The overall premise showed Kimmel pitching Oprah with some new show ideas for her OWN network, and we seriously want to see every single one of these make it to the airwaves.

From "Oprah Repos Her Favorite Things," which has Oprah stealing back a car she gave away ("I get a car! I get a caaaar!") to "The Jimmy and Oprah Interview," where the two hosts interview an increasingly frazzled Jennifer Aniston, to "Oprah After Dark," the less said about which the better, all the shows were instant gold.

Of course, the absolute greatest show idea was for the "Book Club Fight Club." Let's just say you don't want to question Oprah's knowledge of "To Kill A Mockingbird" or she will go nuts on you.

Feb 26, 2012

JACKSON, Tenn. (AP) — Police in West Tennessee say one man was killed and 19 other people were injured early Sunday when gunmen opened fire in a nightclub.

Jackson Police Lt. Tyreece Miller said officers were called to the Karma Lounge in downtown Jackson at about 2 a.m. Sunday. They arrived to find one man dead, 17 people with gunshot wounds and two who were trampled.

Miller said a dispute between several people led to the shooting at the business, which had advertised a Lane College/Lemoyne-Owen College after-game party on Saturday night. Evidence so far indicates at least three people used handguns to fire into the crowd.

Police are asking anyone who took photos or video inside the club to share it.

Authorities released photos of two men taken by the club's video cameras. Miller said investigators want to question them because of their proximity to the events.

Killed in the shooting was Lecarlos Todd, 19, of Memphis.

Police say 30-year-old Travis Steed was airlifted to the Med in Memphis, where a nursing supervisor said Sunday evening he was in critical condition. Two other shooting victims were in stable condition at a Jackson hospital. The other gunshot victims were treated and released.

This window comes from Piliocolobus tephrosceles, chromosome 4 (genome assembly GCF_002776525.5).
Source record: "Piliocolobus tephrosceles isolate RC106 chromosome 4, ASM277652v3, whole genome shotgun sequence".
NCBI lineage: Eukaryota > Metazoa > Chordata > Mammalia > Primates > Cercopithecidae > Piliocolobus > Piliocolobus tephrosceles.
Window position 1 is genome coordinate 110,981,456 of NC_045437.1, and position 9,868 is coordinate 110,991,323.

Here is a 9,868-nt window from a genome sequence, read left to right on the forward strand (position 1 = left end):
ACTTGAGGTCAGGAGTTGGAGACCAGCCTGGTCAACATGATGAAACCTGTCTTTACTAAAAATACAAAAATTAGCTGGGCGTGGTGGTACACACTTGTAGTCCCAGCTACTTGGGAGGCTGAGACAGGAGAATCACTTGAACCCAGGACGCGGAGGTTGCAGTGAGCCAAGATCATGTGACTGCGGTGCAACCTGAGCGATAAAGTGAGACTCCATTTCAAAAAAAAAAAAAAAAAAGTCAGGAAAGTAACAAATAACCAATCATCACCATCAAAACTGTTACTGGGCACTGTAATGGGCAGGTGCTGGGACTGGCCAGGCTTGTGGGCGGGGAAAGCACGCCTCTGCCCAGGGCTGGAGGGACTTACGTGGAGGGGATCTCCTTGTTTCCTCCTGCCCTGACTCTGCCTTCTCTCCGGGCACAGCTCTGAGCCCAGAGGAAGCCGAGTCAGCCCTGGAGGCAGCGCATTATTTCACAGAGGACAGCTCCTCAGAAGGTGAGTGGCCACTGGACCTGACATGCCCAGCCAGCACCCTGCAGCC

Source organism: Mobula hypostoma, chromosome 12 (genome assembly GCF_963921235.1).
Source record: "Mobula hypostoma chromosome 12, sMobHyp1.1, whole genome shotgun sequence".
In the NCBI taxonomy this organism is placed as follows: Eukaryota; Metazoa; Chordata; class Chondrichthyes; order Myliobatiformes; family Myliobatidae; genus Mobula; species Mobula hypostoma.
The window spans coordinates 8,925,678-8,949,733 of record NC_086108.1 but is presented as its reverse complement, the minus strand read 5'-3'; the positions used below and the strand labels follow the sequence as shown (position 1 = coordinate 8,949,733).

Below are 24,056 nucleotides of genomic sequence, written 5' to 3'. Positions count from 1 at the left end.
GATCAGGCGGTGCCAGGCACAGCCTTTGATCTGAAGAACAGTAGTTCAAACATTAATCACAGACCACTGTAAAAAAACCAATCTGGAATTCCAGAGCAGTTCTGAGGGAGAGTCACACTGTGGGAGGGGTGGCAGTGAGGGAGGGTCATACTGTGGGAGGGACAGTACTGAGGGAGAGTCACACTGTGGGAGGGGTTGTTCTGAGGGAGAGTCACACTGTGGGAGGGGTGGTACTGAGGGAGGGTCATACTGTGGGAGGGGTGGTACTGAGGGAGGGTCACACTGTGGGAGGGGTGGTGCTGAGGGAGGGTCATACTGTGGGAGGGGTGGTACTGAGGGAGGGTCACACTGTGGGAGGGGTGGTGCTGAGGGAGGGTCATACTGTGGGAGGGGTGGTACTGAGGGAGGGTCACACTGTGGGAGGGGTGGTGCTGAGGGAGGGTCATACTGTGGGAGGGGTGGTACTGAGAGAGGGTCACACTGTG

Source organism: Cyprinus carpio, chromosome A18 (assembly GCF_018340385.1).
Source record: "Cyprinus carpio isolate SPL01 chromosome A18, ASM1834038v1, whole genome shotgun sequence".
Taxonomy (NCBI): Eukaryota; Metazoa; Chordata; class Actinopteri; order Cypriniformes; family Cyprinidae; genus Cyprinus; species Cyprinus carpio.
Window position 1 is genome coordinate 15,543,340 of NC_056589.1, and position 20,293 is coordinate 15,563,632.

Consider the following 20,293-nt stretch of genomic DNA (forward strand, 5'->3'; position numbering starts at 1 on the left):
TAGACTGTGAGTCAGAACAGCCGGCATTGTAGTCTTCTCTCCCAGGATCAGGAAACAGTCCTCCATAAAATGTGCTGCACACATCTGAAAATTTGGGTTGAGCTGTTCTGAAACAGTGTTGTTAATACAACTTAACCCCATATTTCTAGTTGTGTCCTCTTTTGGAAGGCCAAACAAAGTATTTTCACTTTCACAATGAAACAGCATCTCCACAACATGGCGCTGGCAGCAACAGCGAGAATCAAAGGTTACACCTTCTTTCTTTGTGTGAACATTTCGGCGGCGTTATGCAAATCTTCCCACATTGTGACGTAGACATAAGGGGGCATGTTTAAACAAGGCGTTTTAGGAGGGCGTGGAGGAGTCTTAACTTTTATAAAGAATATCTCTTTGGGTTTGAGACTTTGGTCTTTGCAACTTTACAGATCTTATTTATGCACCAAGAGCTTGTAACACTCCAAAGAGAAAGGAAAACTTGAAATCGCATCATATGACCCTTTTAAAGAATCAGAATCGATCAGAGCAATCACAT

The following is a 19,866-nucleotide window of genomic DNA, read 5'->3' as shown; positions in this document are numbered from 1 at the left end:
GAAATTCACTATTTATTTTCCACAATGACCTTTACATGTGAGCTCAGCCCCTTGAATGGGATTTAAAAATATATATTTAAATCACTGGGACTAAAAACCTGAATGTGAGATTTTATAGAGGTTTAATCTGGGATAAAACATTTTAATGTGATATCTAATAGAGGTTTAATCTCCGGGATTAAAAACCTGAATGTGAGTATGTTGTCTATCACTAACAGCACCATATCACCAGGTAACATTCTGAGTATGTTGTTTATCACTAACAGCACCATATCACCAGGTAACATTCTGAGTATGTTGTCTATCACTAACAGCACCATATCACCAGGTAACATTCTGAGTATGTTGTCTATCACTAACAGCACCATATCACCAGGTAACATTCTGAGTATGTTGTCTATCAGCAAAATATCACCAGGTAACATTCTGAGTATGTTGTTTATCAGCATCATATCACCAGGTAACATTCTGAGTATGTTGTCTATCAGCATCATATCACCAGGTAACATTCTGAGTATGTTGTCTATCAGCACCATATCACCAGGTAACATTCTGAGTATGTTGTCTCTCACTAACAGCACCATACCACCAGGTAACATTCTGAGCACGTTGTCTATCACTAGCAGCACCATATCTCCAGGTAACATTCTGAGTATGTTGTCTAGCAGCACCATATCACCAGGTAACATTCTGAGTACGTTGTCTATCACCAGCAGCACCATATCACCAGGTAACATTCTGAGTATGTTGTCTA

In addition, two women were treated and released after suffering injuries when they were trampled by the crowd after shots were fired.

The show hasn't even started but the moment of the night has already happened for me. Whether or not Viola Davis take home the Oscar (I totally think she will), she is already a winner in my book.

I was on Facebook praying to God that she wouldn't wear a wig and lo and behold she appears on the screen looking ever bit the queen that she is. When interviewed by Ryan Seacrest she said that her hair was by her 'Momma, Alice Davis.'

The whole moment was just so beautiful that it brought tears to my eyes. If you ask me why I was crying I honestly couldn't tell you. There is just something so majestic about seeing a black woman embracing the fullness of her beauty. It was just breathtaking. Here she is on one of the biggest fashion and beauty stages in the world and she chose to come as her full authentic self and I absolutely loved it. I can't say I absolutely loved the Vera Wang dress that she was wearing, but she worked the hell out of it. Her skin was magnificient and glowing. She has a body of a goddess and she looked divine.

Being in the business of Show Business it is hard for a person to step outside of the mold of what people think they should look like. We have a certain way expect our celebrities to look and when they don't look that way we immediately shun them.

I honestly don't think any other actress would have been brave enough to do what Viola did and the sad part is the fact that one would have to be brave to do it. I totally salute Viola because in one gesture she has completely joined my list of She-ros.


I have to admit I am really loving Melissa Harris-Perry's show on MSNBC. Most of the readers on this site know how adverse I am to mainstream media, but yet I find myself totally enjoying her show. Maybe it has something to do with the fact that she discusses topics that are of interest to me. I'm sure that has something to do with it. Maybe it's because her presence stirs in me familiarity. I mean after all she is an educated black woman who is well verse on a plethora of topics, and that is something that represents most of the black women I know. Either way, I'm loving her show and I would sugguest you check it out as well. It comes on MSNBC on Saturdays and Sundays starting at 10am EST.

This past Saturday, Melissa and her panel took on the issue of 'Affirmative Action'. What resulted was a very thought provoking debate.